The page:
There is also a nice dockerized version that I am using.

Japan related YouTube channels I regularly watch

If you ask me for an estimate on the main sources of entertainment we use in our household I would say it’s easily 80% YouTube these days. Mainly we’re watching the content created by small independent content creators while working out or during dinner.

None of this consumption is through the YouTube website or any official clients (like the abomination pre-installed on the TV) but through a carefully handcrafted series of scripts that watch certain playlists and download everything appearing new there automatically to the house in best quality. This then can be watched at any time from any TV in the house.

The playlists that are being monitored are either those directly curated by the YouTube channels or a playlist that get’s filled directly by us from recommendations / social media links.

So here are some recommendations from our heavy-rotation list:

Some more “special ones” – Musashi-Kosugi Station is the station at my preferred home-base when in Tokyo. I like the more off-the-center vibe of Musashikosugi and this is the main station live cam there:

This would not be a complete list without this: Nippon Wandering TV is one of several channels that do one thing: walk or cycle through Japan and record it. Simple, eh? – This stuff is playing as “screensaver” on every screen in the house when not used to watch anything else:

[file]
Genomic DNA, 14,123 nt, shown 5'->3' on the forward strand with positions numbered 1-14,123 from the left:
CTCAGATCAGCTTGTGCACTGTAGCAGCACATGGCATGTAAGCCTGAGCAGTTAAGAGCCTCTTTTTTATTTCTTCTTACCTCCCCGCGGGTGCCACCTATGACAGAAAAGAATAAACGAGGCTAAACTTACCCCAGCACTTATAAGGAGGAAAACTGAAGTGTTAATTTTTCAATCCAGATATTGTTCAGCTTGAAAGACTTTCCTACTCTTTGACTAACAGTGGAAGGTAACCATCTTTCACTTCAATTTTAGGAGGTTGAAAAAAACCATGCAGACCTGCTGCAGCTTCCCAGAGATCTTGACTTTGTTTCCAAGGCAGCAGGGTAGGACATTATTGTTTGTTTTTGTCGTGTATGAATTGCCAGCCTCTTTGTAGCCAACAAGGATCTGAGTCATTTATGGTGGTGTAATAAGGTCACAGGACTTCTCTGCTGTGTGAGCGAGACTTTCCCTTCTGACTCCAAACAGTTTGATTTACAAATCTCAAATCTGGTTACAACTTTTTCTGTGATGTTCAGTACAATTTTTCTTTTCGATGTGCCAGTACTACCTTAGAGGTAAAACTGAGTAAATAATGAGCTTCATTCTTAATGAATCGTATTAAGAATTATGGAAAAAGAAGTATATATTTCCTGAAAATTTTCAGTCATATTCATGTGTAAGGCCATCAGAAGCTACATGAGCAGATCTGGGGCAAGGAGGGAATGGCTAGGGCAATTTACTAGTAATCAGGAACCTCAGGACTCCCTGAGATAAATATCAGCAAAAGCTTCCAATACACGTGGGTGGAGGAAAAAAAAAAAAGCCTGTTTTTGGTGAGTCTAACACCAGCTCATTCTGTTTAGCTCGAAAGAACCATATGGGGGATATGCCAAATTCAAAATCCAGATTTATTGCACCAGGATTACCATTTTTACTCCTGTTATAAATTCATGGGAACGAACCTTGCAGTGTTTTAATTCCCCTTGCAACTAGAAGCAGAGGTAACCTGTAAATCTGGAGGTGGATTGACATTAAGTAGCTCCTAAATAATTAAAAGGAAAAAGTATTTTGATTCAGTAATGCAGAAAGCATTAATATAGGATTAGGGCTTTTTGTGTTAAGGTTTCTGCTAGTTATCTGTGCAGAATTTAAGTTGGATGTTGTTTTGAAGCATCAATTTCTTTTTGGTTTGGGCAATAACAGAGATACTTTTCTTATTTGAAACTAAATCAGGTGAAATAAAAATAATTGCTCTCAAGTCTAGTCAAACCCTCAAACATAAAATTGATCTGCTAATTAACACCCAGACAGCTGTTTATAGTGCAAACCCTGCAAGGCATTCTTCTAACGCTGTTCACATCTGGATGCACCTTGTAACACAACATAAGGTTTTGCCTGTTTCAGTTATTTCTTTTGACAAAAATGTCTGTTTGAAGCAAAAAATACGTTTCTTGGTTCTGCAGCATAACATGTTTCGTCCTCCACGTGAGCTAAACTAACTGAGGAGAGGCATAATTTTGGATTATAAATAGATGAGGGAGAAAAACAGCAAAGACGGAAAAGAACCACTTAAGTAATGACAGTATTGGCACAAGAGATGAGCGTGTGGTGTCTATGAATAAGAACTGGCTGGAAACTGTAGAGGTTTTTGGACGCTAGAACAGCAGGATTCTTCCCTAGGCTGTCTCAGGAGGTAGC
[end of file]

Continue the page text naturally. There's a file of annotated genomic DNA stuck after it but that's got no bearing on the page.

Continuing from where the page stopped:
waking up to another dying hard disk – upgrade time!

At our house I am running a medium-sized operation when it comes to all the storage and in-house / home-automation needs of the family.

This is done by utilizing several products from QNAP, Synology and a custom built server infrastructure that does most of the heavy-lifting using Docker.

This morning I woke up to an eMail stating that one of the mirrored drives in the machine is reporting read-errors.

Since this drive is part of a larger array of spinning-rust style hard disks just replacing it would work but due to the life-time of those drives I am not particularly interested in more replacing in the very near future. So a more general approach seems right.

63083 lifetime hours = 2628 days = 7.2 years powered up

You can see what I mean. This drive is old. Very old. And so are its mates. Actually this is the newest drive of another 6 or so 1.5TB and 1TB drives in this array.

Since this redundant array in fact is still quite small and not fully used as most storage intensive non service-related disk space demands have moved to iSCSI and other means it’s not the case anymore that so many disks, so well redundant with so little disk space are needed anymore. Actual current space utilization seems about 20% of the available 2TB volume.

Time for an upgrade! Taking a look in the manual of the mainboard I had replaced 2 years ago I found that this mainboard does have dual NVMe m.2 ports. From which I can boot according to that same manual.

So I thought: Let’s start with replacing the boot drives and the /var/lib docker portions with something fast.

To my surprise Samsung is building 1 TB NVMe M.2 SSDs to a price I expected to be much higher.